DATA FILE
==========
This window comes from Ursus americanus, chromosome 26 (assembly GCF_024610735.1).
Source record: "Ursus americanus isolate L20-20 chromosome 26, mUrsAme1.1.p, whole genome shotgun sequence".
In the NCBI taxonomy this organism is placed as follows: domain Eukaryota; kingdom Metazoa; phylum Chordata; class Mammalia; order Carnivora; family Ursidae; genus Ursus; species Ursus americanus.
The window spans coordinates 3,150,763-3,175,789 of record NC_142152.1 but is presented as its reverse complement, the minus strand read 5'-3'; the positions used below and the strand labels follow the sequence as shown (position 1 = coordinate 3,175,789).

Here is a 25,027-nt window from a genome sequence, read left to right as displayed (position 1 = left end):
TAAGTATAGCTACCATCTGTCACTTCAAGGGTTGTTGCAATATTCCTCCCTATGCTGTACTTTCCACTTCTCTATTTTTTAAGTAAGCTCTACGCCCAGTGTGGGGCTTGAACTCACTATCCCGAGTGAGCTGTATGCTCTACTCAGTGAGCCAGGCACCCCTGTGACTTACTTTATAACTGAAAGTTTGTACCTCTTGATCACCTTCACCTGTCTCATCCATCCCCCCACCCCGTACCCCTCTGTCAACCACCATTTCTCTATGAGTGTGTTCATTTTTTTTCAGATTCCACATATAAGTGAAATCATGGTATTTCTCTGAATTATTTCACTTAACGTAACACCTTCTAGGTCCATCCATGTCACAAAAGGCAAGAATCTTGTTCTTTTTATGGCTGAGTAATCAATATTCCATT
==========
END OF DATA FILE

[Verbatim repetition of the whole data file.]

This window comes from Ursus americanus, chromosome 26 (assembly GCF_024610735.1).
Source record: "Ursus americanus isolate L20-20 chromosome 26, mUrsAme1.1.p, whole genome shotgun sequence".
In the NCBI taxonomy this organism is placed as follows: domain Eukaryota; kingdom Metazoa; phylum Chordata; class Mammalia; order Carnivora; family Ursidae; genus Ursus; species Ursus americanus.
The window spans coordinates 3,150,763-3,175,789 of record NC_142152.1 but is presented as its reverse complement, the minus strand read 5'-3'; the positions used below and the strand labels follow the sequence as shown (position 1 = coordinate 3,175,789).

Here is a 25,027-nt window from a genome sequence, read left to right as displayed (position 1 = left end):
TAAGTATAGCTACCATCTGTCACTTCAAGGGTTGTTGCAATATTCCTCCCTATGCTGTACTTTCCACTTCTCTATTTTTTAAGTAAGCTCTACGCCCAGTGTGGGGCTTGAACTCACTATCCCGAGTGAGCTGTATGCTCTACTCAGTGAGCCAGGCACCCCTGTGACTTACTTTATAACTGAAAGTTTGTACCTCTTGATCACCTTCACCTGTCTCATCCATCCCCCCACCCCGTACCCCTCTGTCAACCACCATTTCTCTATGAGTGTGTTCATTTTTTTTCAGATTCCACATATAAGTGAAATCATGGTATTTCTCTGAATTATTTCACTTAACGTAACACCTTCTAGGTCCATCCATGTCACAAAAGGCAAGAATCTTGTTCTTTTTATGGCTGAGTAATCAATATTCCATT